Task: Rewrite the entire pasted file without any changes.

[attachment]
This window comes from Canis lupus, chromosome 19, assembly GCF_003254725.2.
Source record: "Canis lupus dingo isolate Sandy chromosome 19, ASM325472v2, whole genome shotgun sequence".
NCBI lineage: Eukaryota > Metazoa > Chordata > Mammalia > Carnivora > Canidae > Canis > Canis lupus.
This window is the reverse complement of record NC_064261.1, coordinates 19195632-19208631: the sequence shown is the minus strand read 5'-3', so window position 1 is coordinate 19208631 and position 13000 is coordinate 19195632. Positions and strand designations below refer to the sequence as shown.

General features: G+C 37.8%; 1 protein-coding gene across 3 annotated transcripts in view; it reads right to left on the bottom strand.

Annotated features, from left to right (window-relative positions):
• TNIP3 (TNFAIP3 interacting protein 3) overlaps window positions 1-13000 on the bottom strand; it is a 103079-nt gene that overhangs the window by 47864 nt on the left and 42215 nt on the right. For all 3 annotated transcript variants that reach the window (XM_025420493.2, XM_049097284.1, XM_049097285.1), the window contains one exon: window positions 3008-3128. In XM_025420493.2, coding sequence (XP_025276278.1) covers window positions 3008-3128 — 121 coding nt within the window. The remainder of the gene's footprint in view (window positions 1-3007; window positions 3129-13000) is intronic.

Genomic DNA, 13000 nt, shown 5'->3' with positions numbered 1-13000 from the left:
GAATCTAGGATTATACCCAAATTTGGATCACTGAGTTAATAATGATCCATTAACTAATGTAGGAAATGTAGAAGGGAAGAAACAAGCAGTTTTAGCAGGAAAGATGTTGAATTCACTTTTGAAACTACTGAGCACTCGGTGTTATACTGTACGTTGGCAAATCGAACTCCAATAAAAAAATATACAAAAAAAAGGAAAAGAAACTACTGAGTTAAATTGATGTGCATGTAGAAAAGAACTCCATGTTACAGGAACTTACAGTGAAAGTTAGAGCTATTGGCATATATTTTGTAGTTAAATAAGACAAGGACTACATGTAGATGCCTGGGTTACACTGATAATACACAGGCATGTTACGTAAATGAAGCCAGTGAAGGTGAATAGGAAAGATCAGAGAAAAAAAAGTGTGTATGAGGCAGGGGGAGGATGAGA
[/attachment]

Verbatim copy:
This window comes from Canis lupus, chromosome 19, assembly GCF_003254725.2.
Source record: "Canis lupus dingo isolate Sandy chromosome 19, ASM325472v2, whole genome shotgun sequence".
NCBI lineage: Eukaryota > Metazoa > Chordata > Mammalia > Carnivora > Canidae > Canis > Canis lupus.
This window is the reverse complement of record NC_064261.1, coordinates 19195632-19208631: the sequence shown is the minus strand read 5'-3', so window position 1 is coordinate 19208631 and position 13000 is coordinate 19195632. Positions and strand designations below refer to the sequence as shown.

General features: G+C 37.8%; 1 protein-coding gene across 3 annotated transcripts in view; it reads right to left on the bottom strand.

Annotated features, from left to right (window-relative positions):
• TNIP3 (TNFAIP3 interacting protein 3) overlaps window positions 1-13000 on the bottom strand; it is a 103079-nt gene that overhangs the window by 47864 nt on the left and 42215 nt on the right. For all 3 annotated transcript variants that reach the window (XM_025420493.2, XM_049097284.1, XM_049097285.1), the window contains one exon: window positions 3008-3128. In XM_025420493.2, coding sequence (XP_025276278.1) covers window positions 3008-3128 — 121 coding nt within the window. The remainder of the gene's footprint in view (window positions 1-3007; window positions 3129-13000) is intronic.

Genomic DNA, 13000 nt, shown 5'->3' with positions numbered 1-13000 from the left:
GAATCTAGGATTATACCCAAATTTGGATCACTGAGTTAATAATGATCCATTAACTAATGTAGGAAATGTAGAAGGGAAGAAACAAGCAGTTTTAGCAGGAAAGATGTTGAATTCACTTTTGAAACTACTGAGCACTCGGTGTTATACTGTACGTTGGCAAATCGAACTCCAATAAAAAAATATACAAAAAAAAGGAAAAGAAACTACTGAGTTAAATTGATGTGCATGTAGAAAAGAACTCCATGTTACAGGAACTTACAGTGAAAGTTAGAGCTATTGGCATATATTTTGTAGTTAAATAAGACAAGGACTACATGTAGATGCCTGGGTTACACTGATAATACACAGGCATGTTACGTAAATGAAGCCAGTGAAGGTGAATAGGAAAGATCAGAGAAAAAAAAGTGTGTATGAGGCAGGGGGAGGATGAGA